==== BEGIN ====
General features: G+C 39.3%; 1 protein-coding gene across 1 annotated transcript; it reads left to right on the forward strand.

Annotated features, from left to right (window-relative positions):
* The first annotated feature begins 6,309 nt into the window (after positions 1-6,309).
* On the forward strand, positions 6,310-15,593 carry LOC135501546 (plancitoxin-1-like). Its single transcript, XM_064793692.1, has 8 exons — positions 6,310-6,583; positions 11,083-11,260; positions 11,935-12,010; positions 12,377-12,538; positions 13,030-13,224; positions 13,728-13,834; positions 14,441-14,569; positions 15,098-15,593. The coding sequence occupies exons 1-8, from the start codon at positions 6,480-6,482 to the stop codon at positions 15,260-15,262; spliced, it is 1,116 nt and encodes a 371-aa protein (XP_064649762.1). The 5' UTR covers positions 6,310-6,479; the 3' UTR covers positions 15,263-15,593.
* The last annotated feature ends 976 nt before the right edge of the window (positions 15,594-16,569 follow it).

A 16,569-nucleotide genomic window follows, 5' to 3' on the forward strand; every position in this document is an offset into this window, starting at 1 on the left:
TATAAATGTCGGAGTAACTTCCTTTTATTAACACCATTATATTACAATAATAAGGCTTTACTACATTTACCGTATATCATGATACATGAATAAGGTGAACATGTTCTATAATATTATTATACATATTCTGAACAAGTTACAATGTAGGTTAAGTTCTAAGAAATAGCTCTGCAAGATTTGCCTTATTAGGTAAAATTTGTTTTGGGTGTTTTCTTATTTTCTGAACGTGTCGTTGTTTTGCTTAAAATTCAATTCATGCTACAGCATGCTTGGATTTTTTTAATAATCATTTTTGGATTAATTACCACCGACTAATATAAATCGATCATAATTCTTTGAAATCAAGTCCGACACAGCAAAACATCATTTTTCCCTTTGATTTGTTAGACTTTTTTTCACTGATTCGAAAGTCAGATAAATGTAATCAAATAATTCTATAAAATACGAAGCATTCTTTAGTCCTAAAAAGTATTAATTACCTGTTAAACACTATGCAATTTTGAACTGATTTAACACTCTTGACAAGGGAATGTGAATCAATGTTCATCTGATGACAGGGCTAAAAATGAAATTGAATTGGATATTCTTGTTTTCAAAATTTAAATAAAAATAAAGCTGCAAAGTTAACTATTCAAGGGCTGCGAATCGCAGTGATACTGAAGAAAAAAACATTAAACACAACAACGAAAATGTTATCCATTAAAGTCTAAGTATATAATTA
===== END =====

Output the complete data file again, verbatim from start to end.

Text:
General features: G+C 39.3%; 1 protein-coding gene across 1 annotated transcript; it reads left to right on the forward strand.

Annotated features, from left to right (window-relative positions):
* The first annotated feature begins 6,309 nt into the window (after positions 1-6,309).
* On the forward strand, positions 6,310-15,593 carry LOC135501546 (plancitoxin-1-like). Its single transcript, XM_064793692.1, has 8 exons — positions 6,310-6,583; positions 11,083-11,260; positions 11,935-12,010; positions 12,377-12,538; positions 13,030-13,224; positions 13,728-13,834; positions 14,441-14,569; positions 15,098-15,593. The coding sequence occupies exons 1-8, from the start codon at positions 6,480-6,482 to the stop codon at positions 15,260-15,262; spliced, it is 1,116 nt and encodes a 371-aa protein (XP_064649762.1). The 5' UTR covers positions 6,310-6,479; the 3' UTR covers positions 15,263-15,593.
* The last annotated feature ends 976 nt before the right edge of the window (positions 15,594-16,569 follow it).

A 16,569-nucleotide genomic window follows, 5' to 3' on the forward strand; every position in this document is an offset into this window, starting at 1 on the left:
TATAAATGTCGGAGTAACTTCCTTTTATTAACACCATTATATTACAATAATAAGGCTTTACTACATTTACCGTATATCATGATACATGAATAAGGTGAACATGTTCTATAATATTATTATACATATTCTGAACAAGTTACAATGTAGGTTAAGTTCTAAGAAATAGCTCTGCAAGATTTGCCTTATTAGGTAAAATTTGTTTTGGGTGTTTTCTTATTTTCTGAACGTGTCGTTGTTTTGCTTAAAATTCAATTCATGCTACAGCATGCTTGGATTTTTTTAATAATCATTTTTGGATTAATTACCACCGACTAATATAAATCGATCATAATTCTTTGAAATCAAGTCCGACACAGCAAAACATCATTTTTCCCTTTGATTTGTTAGACTTTTTTTCACTGATTCGAAAGTCAGATAAATGTAATCAAATAATTCTATAAAATACGAAGCATTCTTTAGTCCTAAAAAGTATTAATTACCTGTTAAACACTATGCAATTTTGAACTGATTTAACACTCTTGACAAGGGAATGTGAATCAATGTTCATCTGATGACAGGGCTAAAAATGAAATTGAATTGGATATTCTTGTTTTCAAAATTTAAATAAAAATAAAGCTGCAAAGTTAACTATTCAAGGGCTGCGAATCGCAGTGATACTGAAGAAAAAAACATTAAACACAACAACGAAAATGTTATCCATTAAAGTCTAAGTATATAATTA